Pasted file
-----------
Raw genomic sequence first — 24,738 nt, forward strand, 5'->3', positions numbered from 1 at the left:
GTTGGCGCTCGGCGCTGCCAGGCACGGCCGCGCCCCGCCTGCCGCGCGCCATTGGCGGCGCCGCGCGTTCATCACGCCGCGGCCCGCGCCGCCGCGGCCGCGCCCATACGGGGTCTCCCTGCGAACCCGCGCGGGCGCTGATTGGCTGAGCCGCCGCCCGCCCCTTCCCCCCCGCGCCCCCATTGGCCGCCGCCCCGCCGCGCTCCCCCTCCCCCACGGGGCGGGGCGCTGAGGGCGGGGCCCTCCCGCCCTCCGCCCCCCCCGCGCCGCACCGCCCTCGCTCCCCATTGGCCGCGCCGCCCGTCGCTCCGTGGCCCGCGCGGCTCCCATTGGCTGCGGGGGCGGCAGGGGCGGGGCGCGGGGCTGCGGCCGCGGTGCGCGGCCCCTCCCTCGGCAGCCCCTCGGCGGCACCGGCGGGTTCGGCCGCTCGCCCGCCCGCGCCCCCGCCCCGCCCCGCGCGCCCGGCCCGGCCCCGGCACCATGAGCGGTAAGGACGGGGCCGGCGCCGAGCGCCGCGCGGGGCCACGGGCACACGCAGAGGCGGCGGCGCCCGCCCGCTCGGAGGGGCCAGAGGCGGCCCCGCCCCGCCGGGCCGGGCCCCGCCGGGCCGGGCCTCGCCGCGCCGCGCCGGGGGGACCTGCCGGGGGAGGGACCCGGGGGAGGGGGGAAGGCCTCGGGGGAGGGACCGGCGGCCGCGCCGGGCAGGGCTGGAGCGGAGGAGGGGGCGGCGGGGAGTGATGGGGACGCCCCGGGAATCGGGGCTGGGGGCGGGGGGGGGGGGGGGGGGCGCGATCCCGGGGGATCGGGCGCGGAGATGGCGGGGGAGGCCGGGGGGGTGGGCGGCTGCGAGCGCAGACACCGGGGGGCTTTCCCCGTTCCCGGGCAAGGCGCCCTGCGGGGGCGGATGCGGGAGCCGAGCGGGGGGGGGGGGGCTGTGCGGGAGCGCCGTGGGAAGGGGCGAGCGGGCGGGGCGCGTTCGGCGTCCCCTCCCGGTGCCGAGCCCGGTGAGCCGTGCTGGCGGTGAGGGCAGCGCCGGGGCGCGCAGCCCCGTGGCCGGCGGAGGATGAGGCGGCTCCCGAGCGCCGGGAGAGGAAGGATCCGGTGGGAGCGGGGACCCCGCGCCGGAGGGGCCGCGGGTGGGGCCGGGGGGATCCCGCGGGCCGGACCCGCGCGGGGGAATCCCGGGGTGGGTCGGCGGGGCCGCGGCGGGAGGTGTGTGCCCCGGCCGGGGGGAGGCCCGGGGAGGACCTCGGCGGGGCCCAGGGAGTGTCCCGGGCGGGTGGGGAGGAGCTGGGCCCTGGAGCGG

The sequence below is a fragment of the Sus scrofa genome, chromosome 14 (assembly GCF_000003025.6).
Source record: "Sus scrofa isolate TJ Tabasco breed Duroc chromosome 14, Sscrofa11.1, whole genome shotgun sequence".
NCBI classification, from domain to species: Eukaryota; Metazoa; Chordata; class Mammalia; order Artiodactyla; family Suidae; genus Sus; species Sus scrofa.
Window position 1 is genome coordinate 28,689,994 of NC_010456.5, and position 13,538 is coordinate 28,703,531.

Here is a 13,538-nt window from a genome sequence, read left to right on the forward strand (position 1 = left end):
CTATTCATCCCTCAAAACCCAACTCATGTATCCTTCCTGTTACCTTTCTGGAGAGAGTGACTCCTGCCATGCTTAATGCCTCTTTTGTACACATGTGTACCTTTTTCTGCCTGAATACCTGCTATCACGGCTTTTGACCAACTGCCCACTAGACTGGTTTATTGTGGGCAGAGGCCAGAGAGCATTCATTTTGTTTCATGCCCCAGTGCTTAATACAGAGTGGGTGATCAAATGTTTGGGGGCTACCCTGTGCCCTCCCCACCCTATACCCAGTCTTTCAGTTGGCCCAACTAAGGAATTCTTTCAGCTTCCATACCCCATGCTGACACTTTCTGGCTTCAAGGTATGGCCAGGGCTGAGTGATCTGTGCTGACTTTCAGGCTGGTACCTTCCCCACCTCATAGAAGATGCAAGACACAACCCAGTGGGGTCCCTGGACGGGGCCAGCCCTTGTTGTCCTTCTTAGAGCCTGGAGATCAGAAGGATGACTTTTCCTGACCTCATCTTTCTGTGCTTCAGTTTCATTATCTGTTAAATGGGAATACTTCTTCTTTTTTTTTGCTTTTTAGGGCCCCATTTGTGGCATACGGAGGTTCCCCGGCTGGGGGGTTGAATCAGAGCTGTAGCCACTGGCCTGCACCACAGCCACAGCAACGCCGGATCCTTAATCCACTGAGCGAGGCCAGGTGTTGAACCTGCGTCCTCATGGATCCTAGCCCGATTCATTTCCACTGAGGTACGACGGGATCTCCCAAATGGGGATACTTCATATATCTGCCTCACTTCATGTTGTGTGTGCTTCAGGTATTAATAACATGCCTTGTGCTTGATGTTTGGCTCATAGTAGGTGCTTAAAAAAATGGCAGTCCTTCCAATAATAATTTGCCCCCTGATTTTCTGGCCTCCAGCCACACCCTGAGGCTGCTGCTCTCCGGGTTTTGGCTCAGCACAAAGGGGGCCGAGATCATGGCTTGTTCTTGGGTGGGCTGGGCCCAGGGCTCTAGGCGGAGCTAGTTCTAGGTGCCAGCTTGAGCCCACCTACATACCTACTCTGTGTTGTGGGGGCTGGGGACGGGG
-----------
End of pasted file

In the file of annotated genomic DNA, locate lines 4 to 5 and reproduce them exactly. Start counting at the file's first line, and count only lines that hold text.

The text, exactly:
Source record: "Sus scrofa isolate TJ Tabasco breed Duroc chromosome 14, Sscrofa11.1, whole genome shotgun sequence".
NCBI classification, from domain to species: Eukaryota; Metazoa; Chordata; class Mammalia; order Artiodactyla; family Suidae; genus Sus; species Sus scrofa.